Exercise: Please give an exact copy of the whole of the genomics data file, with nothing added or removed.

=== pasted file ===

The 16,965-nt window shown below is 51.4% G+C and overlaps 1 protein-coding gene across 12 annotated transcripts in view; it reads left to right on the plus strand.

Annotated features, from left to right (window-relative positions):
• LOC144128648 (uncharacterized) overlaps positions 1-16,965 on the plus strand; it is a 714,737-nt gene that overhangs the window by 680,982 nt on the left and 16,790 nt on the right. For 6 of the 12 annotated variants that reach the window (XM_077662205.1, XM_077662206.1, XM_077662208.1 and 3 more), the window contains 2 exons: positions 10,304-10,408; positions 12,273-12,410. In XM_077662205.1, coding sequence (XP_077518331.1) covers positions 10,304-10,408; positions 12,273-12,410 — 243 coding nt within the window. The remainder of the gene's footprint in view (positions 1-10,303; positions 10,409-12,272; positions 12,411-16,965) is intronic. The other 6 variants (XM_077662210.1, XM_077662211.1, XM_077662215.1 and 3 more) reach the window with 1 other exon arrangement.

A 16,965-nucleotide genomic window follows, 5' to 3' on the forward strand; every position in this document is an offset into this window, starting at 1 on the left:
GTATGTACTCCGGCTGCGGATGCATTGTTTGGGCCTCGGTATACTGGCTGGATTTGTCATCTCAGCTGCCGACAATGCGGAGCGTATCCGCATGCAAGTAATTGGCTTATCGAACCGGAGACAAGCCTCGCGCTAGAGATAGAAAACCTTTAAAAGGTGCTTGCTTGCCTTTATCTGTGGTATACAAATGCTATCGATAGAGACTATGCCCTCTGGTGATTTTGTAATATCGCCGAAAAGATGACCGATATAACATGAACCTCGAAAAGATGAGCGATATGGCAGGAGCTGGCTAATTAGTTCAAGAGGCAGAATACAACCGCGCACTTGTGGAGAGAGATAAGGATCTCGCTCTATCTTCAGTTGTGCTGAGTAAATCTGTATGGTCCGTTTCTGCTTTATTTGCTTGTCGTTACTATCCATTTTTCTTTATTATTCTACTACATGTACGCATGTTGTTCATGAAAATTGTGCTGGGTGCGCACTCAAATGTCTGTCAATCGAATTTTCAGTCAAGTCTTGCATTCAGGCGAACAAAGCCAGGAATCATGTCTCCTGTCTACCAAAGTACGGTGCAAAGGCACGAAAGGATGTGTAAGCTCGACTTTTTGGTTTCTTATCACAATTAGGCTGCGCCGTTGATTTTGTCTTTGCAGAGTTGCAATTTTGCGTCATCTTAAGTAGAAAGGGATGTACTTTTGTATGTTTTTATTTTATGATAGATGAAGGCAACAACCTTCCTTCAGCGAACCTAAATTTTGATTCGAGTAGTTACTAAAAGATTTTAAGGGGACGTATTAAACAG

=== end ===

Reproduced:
The 16,965-nt window shown below is 51.4% G+C and overlaps 1 protein-coding gene across 12 annotated transcripts in view; it reads left to right on the plus strand.

Annotated features, from left to right (window-relative positions):
• LOC144128648 (uncharacterized) overlaps positions 1-16,965 on the plus strand; it is a 714,737-nt gene that overhangs the window by 680,982 nt on the left and 16,790 nt on the right. For 6 of the 12 annotated variants that reach the window (XM_077662205.1, XM_077662206.1, XM_077662208.1 and 3 more), the window contains 2 exons: positions 10,304-10,408; positions 12,273-12,410. In XM_077662205.1, coding sequence (XP_077518331.1) covers positions 10,304-10,408; positions 12,273-12,410 — 243 coding nt within the window. The remainder of the gene's footprint in view (positions 1-10,303; positions 10,409-12,272; positions 12,411-16,965) is intronic. The other 6 variants (XM_077662210.1, XM_077662211.1, XM_077662215.1 and 3 more) reach the window with 1 other exon arrangement.

A 16,965-nucleotide genomic window follows, 5' to 3' on the forward strand; every position in this document is an offset into this window, starting at 1 on the left:
GTATGTACTCCGGCTGCGGATGCATTGTTTGGGCCTCGGTATACTGGCTGGATTTGTCATCTCAGCTGCCGACAATGCGGAGCGTATCCGCATGCAAGTAATTGGCTTATCGAACCGGAGACAAGCCTCGCGCTAGAGATAGAAAACCTTTAAAAGGTGCTTGCTTGCCTTTATCTGTGGTATACAAATGCTATCGATAGAGACTATGCCCTCTGGTGATTTTGTAATATCGCCGAAAAGATGACCGATATAACATGAACCTCGAAAAGATGAGCGATATGGCAGGAGCTGGCTAATTAGTTCAAGAGGCAGAATACAACCGCGCACTTGTGGAGAGAGATAAGGATCTCGCTCTATCTTCAGTTGTGCTGAGTAAATCTGTATGGTCCGTTTCTGCTTTATTTGCTTGTCGTTACTATCCATTTTTCTTTATTATTCTACTACATGTACGCATGTTGTTCATGAAAATTGTGCTGGGTGCGCACTCAAATGTCTGTCAATCGAATTTTCAGTCAAGTCTTGCATTCAGGCGAACAAAGCCAGGAATCATGTCTCCTGTCTACCAAAGTACGGTGCAAAGGCACGAAAGGATGTGTAAGCTCGACTTTTTGGTTTCTTATCACAATTAGGCTGCGCCGTTGATTTTGTCTTTGCAGAGTTGCAATTTTGCGTCATCTTAAGTAGAAAGGGATGTACTTTTGTATGTTTTTATTTTATGATAGATGAAGGCAACAACCTTCCTTCAGCGAACCTAAATTTTGATTCGAGTAGTTACTAAAAGATTTTAAGGGGACGTATTAAACAG